Student business program gets upgraded work space in St. Paul

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The facility that hosts a local student business program in the metro just got a major upgrade. 

On Tuesday, Junior Achievement’s JA BizTown opened its new location in St. Paul. With help from Minnesota companies and a $20-million campaign, the organization was able to move their offices from Maplewood to a renovated building in St. Paul. The program first started in Maplewood in 2001. 

JA BizTown is an academic program where local students run a free market economy for the day. Each student interviews and is assigned to a “job” in fields like media and banking. 

“I am the Chief Financial Officer of the New Media Center,” said Highland Park Elementary 5th Grader Sara Tekeste. 

Busy checking emails and managing staff, this is Tekeste’s second time at JA BizTown, so she knows her role. 

“I handle all of the money, where it goes and where I put it for the advertisements and where the money would go,” Tekeste said. 

Tekeste and her classmates are some of the 35,000 students who will visit JA BizTown this year.

They run a free-market economy, study the water, handle construction and learn about money management. 

The program’s new facility offers three new businesses, a bigger and brighter workspace and, most importantly, allows them to double the number of students they serve each year.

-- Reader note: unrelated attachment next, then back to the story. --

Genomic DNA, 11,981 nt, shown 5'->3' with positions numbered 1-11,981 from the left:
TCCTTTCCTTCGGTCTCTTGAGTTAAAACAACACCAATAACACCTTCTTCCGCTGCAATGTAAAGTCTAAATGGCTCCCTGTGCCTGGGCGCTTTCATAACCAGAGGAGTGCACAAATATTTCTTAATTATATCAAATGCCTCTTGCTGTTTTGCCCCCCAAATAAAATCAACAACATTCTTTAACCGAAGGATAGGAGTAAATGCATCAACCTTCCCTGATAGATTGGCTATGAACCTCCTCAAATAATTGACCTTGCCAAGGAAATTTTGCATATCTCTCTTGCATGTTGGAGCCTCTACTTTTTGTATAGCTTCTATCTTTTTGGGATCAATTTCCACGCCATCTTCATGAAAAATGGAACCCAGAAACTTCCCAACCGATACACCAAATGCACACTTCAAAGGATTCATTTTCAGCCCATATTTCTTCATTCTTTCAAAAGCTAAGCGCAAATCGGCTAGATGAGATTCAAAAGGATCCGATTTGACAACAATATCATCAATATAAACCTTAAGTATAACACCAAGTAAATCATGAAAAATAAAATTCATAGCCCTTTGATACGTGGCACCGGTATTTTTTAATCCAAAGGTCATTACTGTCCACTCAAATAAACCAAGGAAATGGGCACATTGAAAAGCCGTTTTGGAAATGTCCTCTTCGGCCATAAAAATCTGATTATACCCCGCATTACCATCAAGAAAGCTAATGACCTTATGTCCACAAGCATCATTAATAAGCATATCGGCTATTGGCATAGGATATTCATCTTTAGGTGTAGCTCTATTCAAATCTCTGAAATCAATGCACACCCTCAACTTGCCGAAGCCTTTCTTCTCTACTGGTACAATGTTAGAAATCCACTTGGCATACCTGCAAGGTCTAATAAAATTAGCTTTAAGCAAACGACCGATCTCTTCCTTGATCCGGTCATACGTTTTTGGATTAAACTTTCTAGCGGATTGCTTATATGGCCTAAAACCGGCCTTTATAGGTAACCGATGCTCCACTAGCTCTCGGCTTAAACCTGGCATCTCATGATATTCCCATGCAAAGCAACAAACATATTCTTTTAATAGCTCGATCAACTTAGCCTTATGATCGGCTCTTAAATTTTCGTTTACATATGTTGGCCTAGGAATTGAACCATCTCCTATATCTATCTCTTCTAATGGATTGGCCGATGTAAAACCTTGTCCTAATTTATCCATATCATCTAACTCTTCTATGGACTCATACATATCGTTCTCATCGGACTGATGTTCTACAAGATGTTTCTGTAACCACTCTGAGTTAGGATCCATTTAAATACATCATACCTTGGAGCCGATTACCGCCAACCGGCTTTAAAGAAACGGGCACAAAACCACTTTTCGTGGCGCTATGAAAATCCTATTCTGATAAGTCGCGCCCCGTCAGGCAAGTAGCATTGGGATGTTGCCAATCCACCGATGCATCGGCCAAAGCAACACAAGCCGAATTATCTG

“It’s amazing. The space is so open and it’s positive, and with the technology, the businesses are contemporary businesses too,” said Donna Ryder, 5th grade teacher at Highland Park Elementary. 

“Organizations - businesses - have agreed to sponsor the businesses. Then they bring to life their job opportunities in the future, so kids get to understand what the world of work is like,” said LaChelle Williams, Senior Vice President of Operations for Junior Achievement. 

“It’s a very good experience about how to be an adult and how to handle all of your money,” Tekeste said. 

Tekeste also believes JA BizTown gives her some perspective on the daily challenges parents face. 

“Now I know what she goes through every day. And it’s hard, but it’s amazing how she can do that handling three kids,” Tekeste said. 

Before coming to JA BizTown, students take several lessons in the classroom to prepare. Local volunteers also help keep the businesses running.